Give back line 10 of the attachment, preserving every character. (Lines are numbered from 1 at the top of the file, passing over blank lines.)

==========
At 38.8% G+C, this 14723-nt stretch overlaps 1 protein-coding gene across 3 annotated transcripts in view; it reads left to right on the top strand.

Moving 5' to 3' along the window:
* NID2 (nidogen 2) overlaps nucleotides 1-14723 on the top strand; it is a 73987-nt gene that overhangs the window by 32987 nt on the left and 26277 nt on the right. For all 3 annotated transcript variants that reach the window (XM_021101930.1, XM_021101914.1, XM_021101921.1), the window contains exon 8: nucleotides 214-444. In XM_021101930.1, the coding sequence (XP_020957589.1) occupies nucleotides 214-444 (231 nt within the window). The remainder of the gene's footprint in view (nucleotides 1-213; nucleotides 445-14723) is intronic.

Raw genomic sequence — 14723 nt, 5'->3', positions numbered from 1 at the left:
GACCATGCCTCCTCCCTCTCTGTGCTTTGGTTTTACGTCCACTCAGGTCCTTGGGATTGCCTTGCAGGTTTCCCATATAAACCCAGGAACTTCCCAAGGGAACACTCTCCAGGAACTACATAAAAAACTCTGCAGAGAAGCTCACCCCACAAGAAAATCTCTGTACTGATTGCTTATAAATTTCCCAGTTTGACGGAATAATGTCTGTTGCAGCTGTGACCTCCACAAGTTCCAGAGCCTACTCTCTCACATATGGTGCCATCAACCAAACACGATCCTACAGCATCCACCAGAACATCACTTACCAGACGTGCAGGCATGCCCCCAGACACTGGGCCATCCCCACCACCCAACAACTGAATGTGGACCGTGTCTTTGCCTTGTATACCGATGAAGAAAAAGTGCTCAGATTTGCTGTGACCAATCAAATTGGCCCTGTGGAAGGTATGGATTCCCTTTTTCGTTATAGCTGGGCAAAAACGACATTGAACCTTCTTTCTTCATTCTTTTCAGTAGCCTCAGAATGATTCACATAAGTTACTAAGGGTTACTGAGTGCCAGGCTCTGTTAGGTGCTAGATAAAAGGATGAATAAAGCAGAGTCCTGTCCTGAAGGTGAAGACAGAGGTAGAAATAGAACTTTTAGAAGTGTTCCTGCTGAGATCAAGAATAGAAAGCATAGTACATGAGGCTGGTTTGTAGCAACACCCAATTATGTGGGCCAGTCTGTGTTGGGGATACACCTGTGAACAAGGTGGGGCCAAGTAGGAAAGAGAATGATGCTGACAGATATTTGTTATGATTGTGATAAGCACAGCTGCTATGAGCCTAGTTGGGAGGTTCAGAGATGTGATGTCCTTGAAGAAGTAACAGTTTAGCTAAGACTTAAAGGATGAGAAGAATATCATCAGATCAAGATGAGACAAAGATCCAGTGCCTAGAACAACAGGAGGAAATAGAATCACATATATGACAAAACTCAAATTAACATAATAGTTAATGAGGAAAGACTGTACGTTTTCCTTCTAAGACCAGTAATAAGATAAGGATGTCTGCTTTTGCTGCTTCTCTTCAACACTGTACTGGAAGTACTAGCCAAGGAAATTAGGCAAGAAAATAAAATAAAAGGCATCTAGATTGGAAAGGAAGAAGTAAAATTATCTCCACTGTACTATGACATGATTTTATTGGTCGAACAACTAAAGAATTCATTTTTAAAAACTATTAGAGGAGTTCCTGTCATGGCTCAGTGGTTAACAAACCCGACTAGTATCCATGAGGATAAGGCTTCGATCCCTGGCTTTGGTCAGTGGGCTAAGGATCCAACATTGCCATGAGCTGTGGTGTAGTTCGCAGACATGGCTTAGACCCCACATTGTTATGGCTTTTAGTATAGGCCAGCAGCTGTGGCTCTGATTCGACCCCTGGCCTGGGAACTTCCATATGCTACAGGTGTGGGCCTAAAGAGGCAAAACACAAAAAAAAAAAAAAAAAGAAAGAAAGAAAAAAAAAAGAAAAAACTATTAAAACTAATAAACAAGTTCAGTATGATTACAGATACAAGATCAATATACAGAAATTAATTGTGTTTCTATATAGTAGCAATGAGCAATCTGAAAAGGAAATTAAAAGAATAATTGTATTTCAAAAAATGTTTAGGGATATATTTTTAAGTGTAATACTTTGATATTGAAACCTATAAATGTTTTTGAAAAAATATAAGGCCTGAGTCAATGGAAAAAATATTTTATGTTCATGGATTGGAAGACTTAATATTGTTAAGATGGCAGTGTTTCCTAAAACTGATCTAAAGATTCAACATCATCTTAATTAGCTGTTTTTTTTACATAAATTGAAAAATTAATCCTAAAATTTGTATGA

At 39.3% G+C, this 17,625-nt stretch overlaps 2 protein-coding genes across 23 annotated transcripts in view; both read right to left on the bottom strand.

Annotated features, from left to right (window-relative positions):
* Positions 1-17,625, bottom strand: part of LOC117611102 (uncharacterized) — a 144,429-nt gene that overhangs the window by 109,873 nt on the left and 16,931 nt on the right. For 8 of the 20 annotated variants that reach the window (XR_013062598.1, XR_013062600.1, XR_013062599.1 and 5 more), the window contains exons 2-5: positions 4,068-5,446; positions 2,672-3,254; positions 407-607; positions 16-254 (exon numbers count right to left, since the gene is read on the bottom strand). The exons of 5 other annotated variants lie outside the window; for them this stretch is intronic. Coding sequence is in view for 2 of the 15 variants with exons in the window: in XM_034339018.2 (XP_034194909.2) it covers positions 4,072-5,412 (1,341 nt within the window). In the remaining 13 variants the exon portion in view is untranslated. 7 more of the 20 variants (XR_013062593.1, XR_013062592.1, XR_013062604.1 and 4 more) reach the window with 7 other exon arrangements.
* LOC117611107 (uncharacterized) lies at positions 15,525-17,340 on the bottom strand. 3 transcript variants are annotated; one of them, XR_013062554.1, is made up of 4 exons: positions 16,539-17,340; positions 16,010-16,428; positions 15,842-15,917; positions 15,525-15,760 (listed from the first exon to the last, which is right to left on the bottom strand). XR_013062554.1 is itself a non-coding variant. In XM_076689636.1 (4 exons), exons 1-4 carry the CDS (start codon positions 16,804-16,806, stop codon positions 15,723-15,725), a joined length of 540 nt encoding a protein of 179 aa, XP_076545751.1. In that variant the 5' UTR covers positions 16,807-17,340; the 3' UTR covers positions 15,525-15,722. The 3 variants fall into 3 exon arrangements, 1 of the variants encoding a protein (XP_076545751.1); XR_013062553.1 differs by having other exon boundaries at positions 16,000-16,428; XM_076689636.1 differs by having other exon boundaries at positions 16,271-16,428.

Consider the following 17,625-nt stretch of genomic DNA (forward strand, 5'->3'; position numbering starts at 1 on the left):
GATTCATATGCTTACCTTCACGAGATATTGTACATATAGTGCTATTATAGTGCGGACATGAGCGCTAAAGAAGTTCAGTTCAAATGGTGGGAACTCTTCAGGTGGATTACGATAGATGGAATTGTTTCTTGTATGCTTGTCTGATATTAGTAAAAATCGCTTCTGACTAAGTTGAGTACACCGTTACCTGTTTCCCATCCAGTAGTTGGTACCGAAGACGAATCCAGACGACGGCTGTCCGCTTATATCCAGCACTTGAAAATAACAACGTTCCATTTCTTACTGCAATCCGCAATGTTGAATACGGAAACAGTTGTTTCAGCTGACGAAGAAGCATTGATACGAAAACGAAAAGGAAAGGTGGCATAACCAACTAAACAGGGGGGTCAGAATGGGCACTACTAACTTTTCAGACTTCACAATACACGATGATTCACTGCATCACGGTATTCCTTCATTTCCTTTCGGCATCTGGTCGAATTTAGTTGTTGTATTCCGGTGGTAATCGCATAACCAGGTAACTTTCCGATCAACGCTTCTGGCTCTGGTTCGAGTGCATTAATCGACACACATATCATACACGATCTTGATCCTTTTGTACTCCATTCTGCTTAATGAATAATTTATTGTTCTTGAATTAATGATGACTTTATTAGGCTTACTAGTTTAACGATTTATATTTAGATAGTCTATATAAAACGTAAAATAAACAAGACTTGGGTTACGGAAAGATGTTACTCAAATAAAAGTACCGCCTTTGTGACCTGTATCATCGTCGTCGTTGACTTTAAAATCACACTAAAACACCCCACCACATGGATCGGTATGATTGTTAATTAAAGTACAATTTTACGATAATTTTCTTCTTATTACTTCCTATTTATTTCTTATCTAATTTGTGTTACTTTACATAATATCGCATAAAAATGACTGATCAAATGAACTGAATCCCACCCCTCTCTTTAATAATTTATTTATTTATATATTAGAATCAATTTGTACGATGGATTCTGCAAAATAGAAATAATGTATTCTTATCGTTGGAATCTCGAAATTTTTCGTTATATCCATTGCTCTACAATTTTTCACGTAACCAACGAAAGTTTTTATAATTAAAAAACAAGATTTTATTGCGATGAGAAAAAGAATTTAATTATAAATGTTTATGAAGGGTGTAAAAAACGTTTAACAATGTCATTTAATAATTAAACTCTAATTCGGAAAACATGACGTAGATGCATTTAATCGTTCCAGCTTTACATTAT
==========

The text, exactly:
Consider the following 17,625-nt stretch of genomic DNA (forward strand, 5'->3'; position numbering starts at 1 on the left):